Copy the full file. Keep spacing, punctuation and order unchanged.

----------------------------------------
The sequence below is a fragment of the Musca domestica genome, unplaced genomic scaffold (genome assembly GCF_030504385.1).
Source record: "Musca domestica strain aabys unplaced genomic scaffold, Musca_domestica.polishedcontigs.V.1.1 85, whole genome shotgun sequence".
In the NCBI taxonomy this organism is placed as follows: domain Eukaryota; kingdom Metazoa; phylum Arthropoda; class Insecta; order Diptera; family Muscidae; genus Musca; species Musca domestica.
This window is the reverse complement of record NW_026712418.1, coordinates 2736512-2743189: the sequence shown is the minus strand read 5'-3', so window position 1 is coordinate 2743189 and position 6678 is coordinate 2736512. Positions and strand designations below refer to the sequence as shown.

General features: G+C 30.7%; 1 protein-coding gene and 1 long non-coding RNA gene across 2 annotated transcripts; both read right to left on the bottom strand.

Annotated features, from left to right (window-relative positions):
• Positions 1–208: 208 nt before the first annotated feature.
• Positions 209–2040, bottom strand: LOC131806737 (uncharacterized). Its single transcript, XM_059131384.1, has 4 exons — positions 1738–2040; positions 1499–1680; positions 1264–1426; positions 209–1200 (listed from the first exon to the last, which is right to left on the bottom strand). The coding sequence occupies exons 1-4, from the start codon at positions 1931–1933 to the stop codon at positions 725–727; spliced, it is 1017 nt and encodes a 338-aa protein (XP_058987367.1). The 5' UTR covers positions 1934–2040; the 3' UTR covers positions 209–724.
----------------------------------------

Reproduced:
The sequence below is a fragment of the Musca domestica genome, unplaced genomic scaffold (genome assembly GCF_030504385.1).
Source record: "Musca domestica strain aabys unplaced genomic scaffold, Musca_domestica.polishedcontigs.V.1.1 85, whole genome shotgun sequence".
In the NCBI taxonomy this organism is placed as follows: domain Eukaryota; kingdom Metazoa; phylum Arthropoda; class Insecta; order Diptera; family Muscidae; genus Musca; species Musca domestica.
This window is the reverse complement of record NW_026712418.1, coordinates 2736512-2743189: the sequence shown is the minus strand read 5'-3', so window position 1 is coordinate 2743189 and position 6678 is coordinate 2736512. Positions and strand designations below refer to the sequence as shown.

General features: G+C 30.7%; 1 protein-coding gene and 1 long non-coding RNA gene across 2 annotated transcripts; both read right to left on the bottom strand.

Annotated features, from left to right (window-relative positions):
• Positions 1–208: 208 nt before the first annotated feature.
• Positions 209–2040, bottom strand: LOC131806737 (uncharacterized). Its single transcript, XM_059131384.1, has 4 exons — positions 1738–2040; positions 1499–1680; positions 1264–1426; positions 209–1200 (listed from the first exon to the last, which is right to left on the bottom strand). The coding sequence occupies exons 1-4, from the start codon at positions 1931–1933 to the stop codon at positions 725–727; spliced, it is 1017 nt and encodes a 338-aa protein (XP_058987367.1). The 5' UTR covers positions 1934–2040; the 3' UTR covers positions 209–724.